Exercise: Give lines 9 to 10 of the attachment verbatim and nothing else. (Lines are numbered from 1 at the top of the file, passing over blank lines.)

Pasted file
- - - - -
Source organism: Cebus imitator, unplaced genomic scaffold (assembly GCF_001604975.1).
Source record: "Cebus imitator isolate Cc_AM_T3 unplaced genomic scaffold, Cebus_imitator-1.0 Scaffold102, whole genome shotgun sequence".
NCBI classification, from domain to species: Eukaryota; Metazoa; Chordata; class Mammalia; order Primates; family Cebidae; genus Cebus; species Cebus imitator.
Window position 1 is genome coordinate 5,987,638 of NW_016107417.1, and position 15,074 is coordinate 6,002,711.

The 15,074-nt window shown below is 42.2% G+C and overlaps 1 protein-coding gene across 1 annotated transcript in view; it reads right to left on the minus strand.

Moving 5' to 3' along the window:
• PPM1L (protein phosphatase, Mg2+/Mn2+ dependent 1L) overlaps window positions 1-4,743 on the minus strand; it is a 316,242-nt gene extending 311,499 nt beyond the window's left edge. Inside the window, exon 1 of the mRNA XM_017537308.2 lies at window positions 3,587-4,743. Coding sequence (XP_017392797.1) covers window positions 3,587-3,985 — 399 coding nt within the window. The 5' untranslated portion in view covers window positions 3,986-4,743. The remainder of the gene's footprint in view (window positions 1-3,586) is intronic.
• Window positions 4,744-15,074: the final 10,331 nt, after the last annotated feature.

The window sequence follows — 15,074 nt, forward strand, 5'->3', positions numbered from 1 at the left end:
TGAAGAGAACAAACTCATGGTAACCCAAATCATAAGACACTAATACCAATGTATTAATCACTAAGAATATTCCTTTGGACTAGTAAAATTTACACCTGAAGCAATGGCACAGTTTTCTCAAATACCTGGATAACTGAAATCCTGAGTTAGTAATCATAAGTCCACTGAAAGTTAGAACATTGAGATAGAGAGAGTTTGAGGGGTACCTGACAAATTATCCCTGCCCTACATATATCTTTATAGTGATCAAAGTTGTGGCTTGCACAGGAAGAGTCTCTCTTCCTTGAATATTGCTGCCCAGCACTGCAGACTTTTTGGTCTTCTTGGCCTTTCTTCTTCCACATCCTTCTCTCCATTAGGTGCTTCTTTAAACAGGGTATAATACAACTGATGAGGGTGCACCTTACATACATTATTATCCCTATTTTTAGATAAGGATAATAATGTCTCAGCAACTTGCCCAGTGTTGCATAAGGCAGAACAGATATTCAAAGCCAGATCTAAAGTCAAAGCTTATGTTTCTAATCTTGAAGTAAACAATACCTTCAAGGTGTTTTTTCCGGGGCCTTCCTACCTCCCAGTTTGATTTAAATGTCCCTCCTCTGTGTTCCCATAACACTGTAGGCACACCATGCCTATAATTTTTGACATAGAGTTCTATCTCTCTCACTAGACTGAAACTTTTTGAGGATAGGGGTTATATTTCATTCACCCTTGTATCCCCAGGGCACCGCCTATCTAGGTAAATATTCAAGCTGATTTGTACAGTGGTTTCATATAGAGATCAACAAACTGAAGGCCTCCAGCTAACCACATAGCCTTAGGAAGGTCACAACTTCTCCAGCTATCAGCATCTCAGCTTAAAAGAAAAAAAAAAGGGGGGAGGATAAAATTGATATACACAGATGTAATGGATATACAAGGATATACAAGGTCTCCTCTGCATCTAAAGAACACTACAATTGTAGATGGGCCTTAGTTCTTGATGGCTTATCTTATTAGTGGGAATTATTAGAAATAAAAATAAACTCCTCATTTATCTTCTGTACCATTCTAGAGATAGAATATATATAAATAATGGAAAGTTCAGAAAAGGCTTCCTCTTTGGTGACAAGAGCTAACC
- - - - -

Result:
The window sequence follows — 15,074 nt, forward strand, 5'->3', positions numbered from 1 at the left end:
TGAAGAGAACAAACTCATGGTAACCCAAATCATAAGACACTAATACCAATGTATTAATCACTAAGAATATTCCTTTGGACTAGTAAAATTTACACCTGAAGCAATGGCACAGTTTTCTCAAATACCTGGATAACTGAAATCCTGAGTTAGTAATCATAAGTCCACTGAAAGTTAGAACATTGAGATAGAGAGAGTTTGAGGGGTACCTGACAAATTATCCCTGCCCTACATATATCTTTATAGTGATCAAAGTTGTGGCTTGCACAGGAAGAGTCTCTCTTCCTTGAATATTGCTGCCCAGCACTGCAGACTTTTTGGTCTTCTTGGCCTTTCTTCTTCCACATCCTTCTCTCCATTAGGTGCTTCTTTAAACAGGGTATAATACAACTGATGAGGGTGCACCTTACATACATTATTATCCCTATTTTTAGATAAGGATAATAATGTCTCAGCAACTTGCCCAGTGTTGCATAAGGCAGAACAGATATTCAAAGCCAGATCTAAAGTCAAAGCTTATGTTTCTAATCTTGAAGTAAACAATACCTTCAAGGTGTTTTTTCCGGGGCCTTCCTACCTCCCAGTTTGATTTAAATGTCCCTCCTCTGTGTTCCCATAACACTGTAGGCACACCATGCCTATAATTTTTGACATAGAGTTCTATCTCTCTCACTAGACTGAAACTTTTTGAGGATAGGGGTTATATTTCATTCACCCTTGTATCCCCAGGGCACCGCCTATCTAGGTAAATATTCAAGCTGATTTGTACAGTGGTTTCATATAGAGATCAACAAACTGAAGGCCTCCAGCTAACCACATAGCCTTAGGAAGGTCACAACTTCTCCAGCTATCAGCATCTCAGCTTAAAAGAAAAAAAAAAGGGGGGAGGATAAAATTGATATACACAGATGTAATGGATATACAAGGATATACAAGGTCTCCTCTGCATCTAAAGAACACTACAATTGTAGATGGGCCTTAGTTCTTGATGGCTTATCTTATTAGTGGGAATTATTAGAAATAAAAATAAACTCCTCATTTATCTTCTGTACCATTCTAGAGATAGAATATATATAAATAATGGAAAGTTCAGAAAAGGCTTCCTCTTTGGTGACAAGAGCTAACC